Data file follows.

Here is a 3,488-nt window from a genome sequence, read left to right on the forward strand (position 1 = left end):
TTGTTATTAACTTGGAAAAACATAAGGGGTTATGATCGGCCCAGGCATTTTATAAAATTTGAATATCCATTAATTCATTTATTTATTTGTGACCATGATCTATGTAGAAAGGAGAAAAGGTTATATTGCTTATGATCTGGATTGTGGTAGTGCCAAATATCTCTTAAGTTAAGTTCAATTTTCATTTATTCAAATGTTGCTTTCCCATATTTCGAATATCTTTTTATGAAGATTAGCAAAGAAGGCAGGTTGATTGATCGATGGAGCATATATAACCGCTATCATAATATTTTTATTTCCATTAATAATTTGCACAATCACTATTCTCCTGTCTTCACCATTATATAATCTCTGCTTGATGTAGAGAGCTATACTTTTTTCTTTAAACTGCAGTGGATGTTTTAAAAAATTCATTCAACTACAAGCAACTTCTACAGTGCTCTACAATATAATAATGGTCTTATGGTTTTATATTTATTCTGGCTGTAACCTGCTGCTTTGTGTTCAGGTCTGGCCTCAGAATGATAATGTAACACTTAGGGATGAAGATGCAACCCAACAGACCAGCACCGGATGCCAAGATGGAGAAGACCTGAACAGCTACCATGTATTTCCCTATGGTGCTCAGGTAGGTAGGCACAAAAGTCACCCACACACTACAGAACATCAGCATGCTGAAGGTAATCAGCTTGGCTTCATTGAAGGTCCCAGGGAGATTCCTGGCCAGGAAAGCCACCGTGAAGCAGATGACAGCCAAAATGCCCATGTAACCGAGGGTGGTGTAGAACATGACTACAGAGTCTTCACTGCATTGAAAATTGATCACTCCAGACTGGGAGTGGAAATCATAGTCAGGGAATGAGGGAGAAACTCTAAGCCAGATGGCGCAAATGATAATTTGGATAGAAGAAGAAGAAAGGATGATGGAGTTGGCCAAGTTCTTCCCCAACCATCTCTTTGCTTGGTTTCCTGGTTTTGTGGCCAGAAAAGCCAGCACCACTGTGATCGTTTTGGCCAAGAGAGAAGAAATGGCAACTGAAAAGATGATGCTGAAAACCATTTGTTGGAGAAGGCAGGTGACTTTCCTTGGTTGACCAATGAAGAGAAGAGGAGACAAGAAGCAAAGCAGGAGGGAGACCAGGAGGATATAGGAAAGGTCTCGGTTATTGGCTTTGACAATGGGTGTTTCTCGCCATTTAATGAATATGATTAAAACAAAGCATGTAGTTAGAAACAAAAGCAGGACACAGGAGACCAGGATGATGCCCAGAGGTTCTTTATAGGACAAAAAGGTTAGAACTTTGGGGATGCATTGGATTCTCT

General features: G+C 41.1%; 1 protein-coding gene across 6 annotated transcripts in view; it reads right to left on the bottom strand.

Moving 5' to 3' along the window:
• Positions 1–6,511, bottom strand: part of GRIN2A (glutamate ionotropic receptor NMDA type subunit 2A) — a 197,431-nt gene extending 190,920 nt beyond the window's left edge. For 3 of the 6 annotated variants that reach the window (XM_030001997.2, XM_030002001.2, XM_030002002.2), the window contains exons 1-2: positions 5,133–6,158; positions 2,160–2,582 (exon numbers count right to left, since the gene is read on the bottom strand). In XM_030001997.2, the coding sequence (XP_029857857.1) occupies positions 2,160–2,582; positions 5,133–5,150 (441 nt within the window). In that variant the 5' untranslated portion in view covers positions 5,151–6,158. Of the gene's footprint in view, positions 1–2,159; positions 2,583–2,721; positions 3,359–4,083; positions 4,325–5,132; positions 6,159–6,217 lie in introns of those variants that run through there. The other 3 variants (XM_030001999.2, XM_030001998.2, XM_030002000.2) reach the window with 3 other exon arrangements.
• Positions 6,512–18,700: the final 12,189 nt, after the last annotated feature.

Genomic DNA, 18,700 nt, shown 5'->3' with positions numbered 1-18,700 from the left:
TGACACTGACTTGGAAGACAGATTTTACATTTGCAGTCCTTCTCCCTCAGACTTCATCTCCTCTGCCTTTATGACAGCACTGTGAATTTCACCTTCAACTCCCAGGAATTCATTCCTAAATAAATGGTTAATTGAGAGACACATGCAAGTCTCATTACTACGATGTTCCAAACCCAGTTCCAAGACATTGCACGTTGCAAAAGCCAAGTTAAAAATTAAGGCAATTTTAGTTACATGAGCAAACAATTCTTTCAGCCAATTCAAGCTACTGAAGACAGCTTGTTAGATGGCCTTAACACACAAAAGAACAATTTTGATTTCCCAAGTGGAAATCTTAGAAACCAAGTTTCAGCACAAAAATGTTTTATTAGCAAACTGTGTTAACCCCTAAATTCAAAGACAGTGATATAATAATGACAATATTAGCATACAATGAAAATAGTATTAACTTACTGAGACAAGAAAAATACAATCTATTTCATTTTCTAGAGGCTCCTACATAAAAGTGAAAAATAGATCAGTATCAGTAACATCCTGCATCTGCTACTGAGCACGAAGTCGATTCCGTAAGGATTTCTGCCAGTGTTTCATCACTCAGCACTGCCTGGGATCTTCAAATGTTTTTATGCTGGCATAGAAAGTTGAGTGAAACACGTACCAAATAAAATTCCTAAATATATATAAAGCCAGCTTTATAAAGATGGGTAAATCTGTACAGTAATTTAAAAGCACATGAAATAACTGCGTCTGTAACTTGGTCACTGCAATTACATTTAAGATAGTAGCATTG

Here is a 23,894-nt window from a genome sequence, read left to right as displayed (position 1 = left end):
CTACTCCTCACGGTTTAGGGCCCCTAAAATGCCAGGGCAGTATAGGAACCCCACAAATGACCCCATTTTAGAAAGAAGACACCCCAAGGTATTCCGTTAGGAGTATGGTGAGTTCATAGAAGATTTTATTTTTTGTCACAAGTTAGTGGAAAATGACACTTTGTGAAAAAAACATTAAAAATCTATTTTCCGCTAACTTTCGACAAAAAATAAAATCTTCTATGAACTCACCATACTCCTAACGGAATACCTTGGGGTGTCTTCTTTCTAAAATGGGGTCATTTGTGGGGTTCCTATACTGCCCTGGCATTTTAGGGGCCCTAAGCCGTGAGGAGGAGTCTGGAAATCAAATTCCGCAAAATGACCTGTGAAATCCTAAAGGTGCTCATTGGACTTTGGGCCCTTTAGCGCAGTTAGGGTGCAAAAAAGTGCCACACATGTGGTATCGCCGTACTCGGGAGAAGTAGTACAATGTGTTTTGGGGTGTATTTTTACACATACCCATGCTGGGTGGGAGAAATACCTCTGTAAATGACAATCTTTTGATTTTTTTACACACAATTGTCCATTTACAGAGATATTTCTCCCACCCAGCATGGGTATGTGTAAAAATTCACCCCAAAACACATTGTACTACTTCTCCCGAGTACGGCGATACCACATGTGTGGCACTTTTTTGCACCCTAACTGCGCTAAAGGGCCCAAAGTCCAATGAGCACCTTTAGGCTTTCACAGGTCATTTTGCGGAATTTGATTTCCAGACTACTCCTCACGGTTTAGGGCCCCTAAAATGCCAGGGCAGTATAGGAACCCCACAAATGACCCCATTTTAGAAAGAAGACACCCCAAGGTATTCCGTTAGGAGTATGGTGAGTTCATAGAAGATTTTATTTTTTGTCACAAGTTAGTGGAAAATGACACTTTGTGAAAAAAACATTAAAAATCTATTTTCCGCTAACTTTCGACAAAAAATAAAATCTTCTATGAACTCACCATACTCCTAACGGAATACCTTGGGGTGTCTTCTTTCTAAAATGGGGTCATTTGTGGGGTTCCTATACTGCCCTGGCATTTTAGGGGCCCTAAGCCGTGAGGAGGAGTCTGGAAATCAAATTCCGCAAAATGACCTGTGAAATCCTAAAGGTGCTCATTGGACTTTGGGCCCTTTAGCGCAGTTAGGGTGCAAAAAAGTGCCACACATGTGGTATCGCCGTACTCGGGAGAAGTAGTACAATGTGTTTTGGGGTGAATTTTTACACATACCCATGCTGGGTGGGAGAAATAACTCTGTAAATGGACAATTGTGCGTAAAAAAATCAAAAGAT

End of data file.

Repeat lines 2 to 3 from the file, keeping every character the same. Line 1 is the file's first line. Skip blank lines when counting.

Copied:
TTGTTATTAACTTGGAAAAACATAAGGGGTTATGATCGGCCCAGGCATTTTATAAAATTTGAATATCCATTAATTCATTTATTTATTTGTGACCATGATCTATGTAGAAAGGAGAAAAGGTTATATTGCTTATGATCTGGATTGTGGTAGTGCCAAATATCTCTTAAGTTAAGTTCAATTTTCATTTATTCAAATGTTGCTTTCCCATATTTCGAATATCTTTTTATGAAGATTAGCAAAGAAGGCAGGTTGATTGATCGATGGAGCATATATAACCGCTATCATAATATTTTTATTTCCATTAATAATTTGCACAATCACTATTCTCCTGTCTTCACCATTATATAATCTCTGCTTGATGTAGAGAGCTATACTTTTTTCTTTAAACTGCAGTGGATGTTTTAAAAAATTCATTCAACTACAAGCAACTTCTACAGTGCTCTACAATATAATAATGGTCTTATGGTTTTATATTTATTCTGGCTGTAACCTGCTGCTTTGTGTTCAGGTCTGGCCTCAGAATGATAATGTAACACTTAGGGATGAAGATGCAACCCAACAGACCAGCACCGGATGCCAAGATGGAGAAGACCTGAACAGCTACCATGTATTTCCCTATGGTGCTCAGGTAGGTAGGCACAAAAGTCACCCACACACTACAGAACATCAGCATGCTGAAGGTAATCAGCTTGGCTTCATTGAAGGTCCCAGGGAGATTCCTGGCCAGGAAAGCCACCGTGAAGCAGATGACAGCCAAAATGCCCATGTAACCGAGGGTGGTGTAGAACATGACTACAGAGTCTTCACTGCATTGAAAATTGATCACTCCAGACTGGGAGTGGAAATCATAGTCAGGGAATGAGGGAGAAACTCTAAGCCAGATGGCGCAAATGATAATTTGGATAGAAGAAGAAGAAAGGATGATGGAGTTGGCCAAGTTCTTCCCCAACCATCTCTTTGCTTGGTTTCCTGGTTTTGTGGCCAGAAAAGCCAGCACCACTGTGATCGTTTTGGCCAAGAGAGAAGAAATGGCAACTGAAAAGATGATGCTGAAAACCATTTGTTGGAGAAGGCAGGTGACTTTCCTTGGTTGACCAATGAAGAGAAGAGGAGACAAGAAGCAAAGCAGGAGGGAGACCAGGAGGATATAGGAAAGGTCTCGGTTATTGGCTTTGACAATGGGTGTTTCTCGCCATTTAATGAATATGATTAAAACAAAGCATGTAGTTAGAAACAAAAGCAGGACACAGGAGACCAGGATGATGCCCAGAGGTTCTTTATAGGACAAAAAGGTTAGAACTTTGGGGATGCATTGGATTCTCT

General features: G+C 41.1%; 1 protein-coding gene across 6 annotated transcripts in view; it reads right to left on the bottom strand.